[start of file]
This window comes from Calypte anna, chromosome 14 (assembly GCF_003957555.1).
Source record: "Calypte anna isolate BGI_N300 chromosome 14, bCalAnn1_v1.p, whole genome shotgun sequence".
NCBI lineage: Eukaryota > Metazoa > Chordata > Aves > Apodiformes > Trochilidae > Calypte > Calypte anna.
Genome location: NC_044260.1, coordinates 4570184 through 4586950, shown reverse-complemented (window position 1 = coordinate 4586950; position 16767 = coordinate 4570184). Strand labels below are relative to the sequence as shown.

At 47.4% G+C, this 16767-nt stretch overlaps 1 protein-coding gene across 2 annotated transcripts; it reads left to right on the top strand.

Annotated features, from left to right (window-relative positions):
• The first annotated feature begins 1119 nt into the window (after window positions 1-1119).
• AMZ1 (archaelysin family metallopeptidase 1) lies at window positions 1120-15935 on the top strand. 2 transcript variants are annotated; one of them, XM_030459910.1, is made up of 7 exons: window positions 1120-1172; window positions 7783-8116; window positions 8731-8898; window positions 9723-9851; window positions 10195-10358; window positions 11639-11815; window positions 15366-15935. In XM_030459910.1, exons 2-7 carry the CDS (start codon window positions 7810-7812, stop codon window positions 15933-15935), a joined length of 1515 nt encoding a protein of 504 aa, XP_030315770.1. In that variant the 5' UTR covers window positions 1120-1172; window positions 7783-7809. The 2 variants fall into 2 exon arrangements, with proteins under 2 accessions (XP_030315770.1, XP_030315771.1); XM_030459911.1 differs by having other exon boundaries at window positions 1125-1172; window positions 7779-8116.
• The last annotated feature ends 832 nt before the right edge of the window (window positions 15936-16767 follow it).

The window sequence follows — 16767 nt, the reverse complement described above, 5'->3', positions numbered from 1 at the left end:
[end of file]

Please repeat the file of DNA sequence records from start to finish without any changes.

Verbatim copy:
This window comes from Calypte anna, chromosome 14 (assembly GCF_003957555.1).
Source record: "Calypte anna isolate BGI_N300 chromosome 14, bCalAnn1_v1.p, whole genome shotgun sequence".
NCBI lineage: Eukaryota > Metazoa > Chordata > Aves > Apodiformes > Trochilidae > Calypte > Calypte anna.
Genome location: NC_044260.1, coordinates 4570184 through 4586950, shown reverse-complemented (window position 1 = coordinate 4586950; position 16767 = coordinate 4570184). Strand labels below are relative to the sequence as shown.

At 47.4% G+C, this 16767-nt stretch overlaps 1 protein-coding gene across 2 annotated transcripts; it reads left to right on the top strand.

Annotated features, from left to right (window-relative positions):
• The first annotated feature begins 1119 nt into the window (after window positions 1-1119).
• AMZ1 (archaelysin family metallopeptidase 1) lies at window positions 1120-15935 on the top strand. 2 transcript variants are annotated; one of them, XM_030459910.1, is made up of 7 exons: window positions 1120-1172; window positions 7783-8116; window positions 8731-8898; window positions 9723-9851; window positions 10195-10358; window positions 11639-11815; window positions 15366-15935. In XM_030459910.1, exons 2-7 carry the CDS (start codon window positions 7810-7812, stop codon window positions 15933-15935), a joined length of 1515 nt encoding a protein of 504 aa, XP_030315770.1. In that variant the 5' UTR covers window positions 1120-1172; window positions 7783-7809. The 2 variants fall into 2 exon arrangements, with proteins under 2 accessions (XP_030315770.1, XP_030315771.1); XM_030459911.1 differs by having other exon boundaries at window positions 1125-1172; window positions 7779-8116.
• The last annotated feature ends 832 nt before the right edge of the window (window positions 15936-16767 follow it).

The window sequence follows — 16767 nt, the reverse complement described above, 5'->3', positions numbered from 1 at the left end: